Tuesday, September 19, 2006

Election 2006 – According to Slate’s numbers guy, the Democrats are mathematically incapable of taking control of the House.

Of course last week I declared that my NASCAR fantasy league was mathematically incapable of losing for the season. Thank you very much, Kurt Busch.


Eleanor Zogby said...

The odds are against everything going one party's way? What can one add but "Duhhhhhh!"

The money quote:
Plus, for Republicans, selling the impending Democratic victory resets expectations—in the current environment, the Democrats could pick up 14 seats and still come off as losers.

Having their majority reduced to a whisper will give the GOP capital, political capital. Or at least that's what we'll be hearing (and hearing, and hearing) on Wednesday morning: "HOORAY! We didn't get the crap TOTALLY kicked out of us!"

TGK said...

This will be a status quo election, with a slight tilt to the Dems (and that will be due to historical forces and Republican mistakes, not because they deserve it in any way).

If the Senate turns out evenly divided (it will be close), it'll be interesting to see which party Lieberman caucuses with.

yetanotherjohn said...

I don't think he is saying either party is "mathamatically eliminated". The democrats from gaining a majority and the republicans from increasing their 75 year high majority. It is just the odds favor one outcome over the other.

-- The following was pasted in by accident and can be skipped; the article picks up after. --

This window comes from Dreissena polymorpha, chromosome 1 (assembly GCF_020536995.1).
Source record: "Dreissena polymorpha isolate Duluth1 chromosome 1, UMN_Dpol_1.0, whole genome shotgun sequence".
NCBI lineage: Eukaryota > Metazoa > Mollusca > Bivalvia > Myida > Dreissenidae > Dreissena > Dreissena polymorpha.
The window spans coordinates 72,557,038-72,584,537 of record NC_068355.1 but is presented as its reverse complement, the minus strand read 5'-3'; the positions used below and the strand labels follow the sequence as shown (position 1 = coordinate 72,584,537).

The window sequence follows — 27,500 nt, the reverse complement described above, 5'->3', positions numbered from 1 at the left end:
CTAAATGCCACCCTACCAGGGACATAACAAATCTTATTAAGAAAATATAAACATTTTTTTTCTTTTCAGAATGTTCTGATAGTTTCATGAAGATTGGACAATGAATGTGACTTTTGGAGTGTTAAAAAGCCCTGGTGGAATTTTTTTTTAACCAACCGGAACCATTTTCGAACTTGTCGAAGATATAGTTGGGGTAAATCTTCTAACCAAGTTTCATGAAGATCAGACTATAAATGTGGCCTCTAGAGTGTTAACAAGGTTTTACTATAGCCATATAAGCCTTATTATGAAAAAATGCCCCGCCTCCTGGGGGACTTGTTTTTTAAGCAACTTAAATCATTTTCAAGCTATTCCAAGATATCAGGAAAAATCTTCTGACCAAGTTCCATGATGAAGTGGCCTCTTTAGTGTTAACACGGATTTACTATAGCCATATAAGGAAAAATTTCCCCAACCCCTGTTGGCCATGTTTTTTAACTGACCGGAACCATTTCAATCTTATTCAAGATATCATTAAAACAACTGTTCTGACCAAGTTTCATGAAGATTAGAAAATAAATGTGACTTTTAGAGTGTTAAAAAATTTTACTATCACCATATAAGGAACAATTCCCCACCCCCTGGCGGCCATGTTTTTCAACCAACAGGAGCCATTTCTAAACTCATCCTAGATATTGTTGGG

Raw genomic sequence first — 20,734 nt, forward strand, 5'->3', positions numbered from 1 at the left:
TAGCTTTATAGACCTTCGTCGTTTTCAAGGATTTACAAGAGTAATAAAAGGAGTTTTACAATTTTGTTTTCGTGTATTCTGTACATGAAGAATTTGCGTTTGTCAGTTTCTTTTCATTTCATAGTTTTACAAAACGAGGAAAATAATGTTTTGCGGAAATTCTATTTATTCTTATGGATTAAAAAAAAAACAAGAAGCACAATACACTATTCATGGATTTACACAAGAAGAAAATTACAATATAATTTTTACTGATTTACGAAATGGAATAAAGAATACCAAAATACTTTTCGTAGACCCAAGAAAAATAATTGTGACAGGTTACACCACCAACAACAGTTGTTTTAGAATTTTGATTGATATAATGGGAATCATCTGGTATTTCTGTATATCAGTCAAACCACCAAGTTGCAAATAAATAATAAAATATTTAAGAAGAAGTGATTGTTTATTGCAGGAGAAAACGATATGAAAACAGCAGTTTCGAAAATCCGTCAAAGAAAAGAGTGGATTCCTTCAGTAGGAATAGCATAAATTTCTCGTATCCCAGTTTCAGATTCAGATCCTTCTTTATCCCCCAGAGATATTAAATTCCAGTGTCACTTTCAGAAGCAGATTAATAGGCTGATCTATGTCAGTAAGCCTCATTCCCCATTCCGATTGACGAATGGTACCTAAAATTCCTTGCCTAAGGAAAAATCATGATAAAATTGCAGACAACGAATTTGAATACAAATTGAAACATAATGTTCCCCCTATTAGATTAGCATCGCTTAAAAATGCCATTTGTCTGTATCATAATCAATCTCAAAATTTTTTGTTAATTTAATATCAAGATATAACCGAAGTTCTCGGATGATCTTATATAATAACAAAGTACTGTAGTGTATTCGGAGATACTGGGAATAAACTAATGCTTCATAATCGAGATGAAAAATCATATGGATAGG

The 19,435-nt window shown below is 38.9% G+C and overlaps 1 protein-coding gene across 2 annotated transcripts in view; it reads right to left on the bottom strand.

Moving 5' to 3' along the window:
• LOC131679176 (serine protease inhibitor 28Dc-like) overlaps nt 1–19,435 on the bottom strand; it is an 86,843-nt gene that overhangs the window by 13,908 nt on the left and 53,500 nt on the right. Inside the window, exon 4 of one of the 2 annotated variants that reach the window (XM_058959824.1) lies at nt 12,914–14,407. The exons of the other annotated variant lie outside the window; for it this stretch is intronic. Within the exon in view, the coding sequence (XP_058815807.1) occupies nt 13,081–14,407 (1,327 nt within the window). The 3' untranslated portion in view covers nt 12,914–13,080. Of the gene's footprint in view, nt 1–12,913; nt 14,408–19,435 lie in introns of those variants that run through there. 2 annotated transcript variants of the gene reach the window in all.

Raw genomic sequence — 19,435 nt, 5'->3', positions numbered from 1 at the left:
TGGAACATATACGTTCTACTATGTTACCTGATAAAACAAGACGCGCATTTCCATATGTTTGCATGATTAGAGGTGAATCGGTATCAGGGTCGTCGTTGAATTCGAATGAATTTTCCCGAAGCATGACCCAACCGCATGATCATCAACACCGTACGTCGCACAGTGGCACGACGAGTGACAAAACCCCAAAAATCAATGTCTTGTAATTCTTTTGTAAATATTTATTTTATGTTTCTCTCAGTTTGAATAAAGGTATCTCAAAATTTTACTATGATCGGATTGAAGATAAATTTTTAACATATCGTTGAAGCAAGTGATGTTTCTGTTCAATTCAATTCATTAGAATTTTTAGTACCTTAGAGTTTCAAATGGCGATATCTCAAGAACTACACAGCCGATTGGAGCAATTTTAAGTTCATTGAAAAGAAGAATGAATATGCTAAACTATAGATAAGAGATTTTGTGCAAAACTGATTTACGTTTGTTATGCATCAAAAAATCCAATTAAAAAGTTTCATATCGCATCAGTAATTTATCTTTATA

The expected result, knowing nothing more than this was a mid-term election is the majority party with the presideny would lose seats. The real question is the size of the change. If I had to bet now, the GOP will lose seats in both chambers, but they will retain majorities in both chambers. Time will tell.

Anonymous said...

The Democrats would have to get about 90% of the breaks to reach a majority, so they won't. And in the event that they do, you won't have to wait long for the immediate "sets the GOP up perfectly for 2008" mantra.

Of course, the Dems aren't quite organized enough to decide on their line of electoral B.S. or to repeat it into the ground, so they have their own spin problems.

Joe Lieberman will, naturally, caucus with his fellow lawmakers in the Connecticut for Lieberman Party. Cake will be served.